We’ve all seen the signs: the ones on the bathroom doors you can’t mistake. This one for Heifers and that one for Bulls or the ever-present stick figure with or without a skirt.
They’re symbols anyone can look at and understand, no matter the nationality or age. Without words, we can still communicate effectively with pictures but we can also convey ideas through comparison. I believe the Universe or God talks to us through these means (and math). It makes perfect sense when you think about it. They’re the ultimate bathroom door sign.
In writing we’re told to show not tell. You’re God and have billions of people evolving on the planet Earth and you gotta get a point across. Unfortunately, fires or melting ice may be your show-and-tell. We get it – most of us, that is.
It’s my uneducated understanding that Jesus’ teachings were recorded largely in metaphor. Another unfortunate fact is that leaves a lot of room for misinterpretation. Yin and Yang are signs of opposites which my marginally educated mind sees as a representation of order and chaos in the field of physics. The most fundamental truths occur repeatedly and consistently in philosophy and the ancient religions through symbolism. It works; especially if you don’t understand the hows or whys behind them.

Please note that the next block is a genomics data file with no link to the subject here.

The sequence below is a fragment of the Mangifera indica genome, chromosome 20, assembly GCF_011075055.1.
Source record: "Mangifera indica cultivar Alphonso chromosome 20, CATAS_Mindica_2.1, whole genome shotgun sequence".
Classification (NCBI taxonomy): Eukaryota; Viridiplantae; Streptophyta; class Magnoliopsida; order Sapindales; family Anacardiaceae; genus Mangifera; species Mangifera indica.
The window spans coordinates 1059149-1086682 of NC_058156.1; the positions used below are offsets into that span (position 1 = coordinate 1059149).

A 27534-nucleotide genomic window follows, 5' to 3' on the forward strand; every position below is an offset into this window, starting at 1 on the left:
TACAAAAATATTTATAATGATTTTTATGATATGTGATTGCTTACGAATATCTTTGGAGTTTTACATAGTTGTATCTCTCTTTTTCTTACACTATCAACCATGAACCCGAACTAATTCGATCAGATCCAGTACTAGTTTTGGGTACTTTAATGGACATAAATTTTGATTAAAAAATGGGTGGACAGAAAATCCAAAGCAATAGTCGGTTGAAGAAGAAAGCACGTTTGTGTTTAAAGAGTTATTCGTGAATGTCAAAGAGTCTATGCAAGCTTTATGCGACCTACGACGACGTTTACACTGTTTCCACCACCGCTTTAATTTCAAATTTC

“Use a picture. It’s worth a thousand words.” (Arthur Brisbane, 1915).
Our surroundings are replete with symbolism but nature speaks the most honestly. Unaltered by ego, God tells it like it is through the plants, rock, and animals. To that effect, I wrote this poem:
Organic cathedral constructed under God’s direction
Architect of perfection
Wild shapes and patterns conceal sublime mathematical formulae
Arches bow in natural geometry
Divine order underlies seeming chaos
Tale is etched in rock, microbe, DNA, atoms
Poetry scripted in God’s hand
Story without beginning or end
Unedited by malice or choice
Unmarred by Ego
Every moment now
Every place one
Seen from the unseen
Known from the unknown
Matter from nothing
Imagined by the Creator
Poetry seems to me to be the abstract art of written language. Using metaphors allows you to get away with coloring outside the lines and still have it look good.
Kind of like when God created us.